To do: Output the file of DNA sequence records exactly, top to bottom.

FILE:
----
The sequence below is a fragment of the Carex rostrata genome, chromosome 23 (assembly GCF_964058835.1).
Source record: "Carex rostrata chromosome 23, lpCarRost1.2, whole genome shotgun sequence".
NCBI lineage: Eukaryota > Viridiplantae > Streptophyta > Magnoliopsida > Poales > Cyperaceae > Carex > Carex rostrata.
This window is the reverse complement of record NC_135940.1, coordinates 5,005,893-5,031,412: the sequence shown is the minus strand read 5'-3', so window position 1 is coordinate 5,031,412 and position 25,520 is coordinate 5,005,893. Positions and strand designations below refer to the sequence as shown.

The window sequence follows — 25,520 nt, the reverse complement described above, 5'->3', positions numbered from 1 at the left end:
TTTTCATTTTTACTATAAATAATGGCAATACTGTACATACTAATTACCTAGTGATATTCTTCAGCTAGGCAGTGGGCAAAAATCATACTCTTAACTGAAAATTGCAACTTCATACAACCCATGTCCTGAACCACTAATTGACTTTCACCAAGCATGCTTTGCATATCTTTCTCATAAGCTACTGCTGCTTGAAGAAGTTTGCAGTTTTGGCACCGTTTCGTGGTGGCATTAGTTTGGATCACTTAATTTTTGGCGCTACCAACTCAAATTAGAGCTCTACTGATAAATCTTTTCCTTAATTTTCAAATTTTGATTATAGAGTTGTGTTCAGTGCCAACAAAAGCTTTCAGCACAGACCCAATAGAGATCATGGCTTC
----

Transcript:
The sequence below is a fragment of the Carex rostrata genome, chromosome 23 (assembly GCF_964058835.1).
Source record: "Carex rostrata chromosome 23, lpCarRost1.2, whole genome shotgun sequence".
NCBI lineage: Eukaryota > Viridiplantae > Streptophyta > Magnoliopsida > Poales > Cyperaceae > Carex > Carex rostrata.
This window is the reverse complement of record NC_135940.1, coordinates 5,005,893-5,031,412: the sequence shown is the minus strand read 5'-3', so window position 1 is coordinate 5,031,412 and position 25,520 is coordinate 5,005,893. Positions and strand designations below refer to the sequence as shown.

The window sequence follows — 25,520 nt, the reverse complement described above, 5'->3', positions numbered from 1 at the left end:
TTTTCATTTTTACTATAAATAATGGCAATACTGTACATACTAATTACCTAGTGATATTCTTCAGCTAGGCAGTGGGCAAAAATCATACTCTTAACTGAAAATTGCAACTTCATACAACCCATGTCCTGAACCACTAATTGACTTTCACCAAGCATGCTTTGCATATCTTTCTCATAAGCTACTGCTGCTTGAAGAAGTTTGCAGTTTTGGCACCGTTTCGTGGTGGCATTAGTTTGGATCACTTAATTTTTGGCGCTACCAACTCAAATTAGAGCTCTACTGATAAATCTTTTCCTTAATTTTCAAATTTTGATTATAGAGTTGTGTTCAGTGCCAACAAAAGCTTTCAGCACAGACCCAATAGAGATCATGGCTTC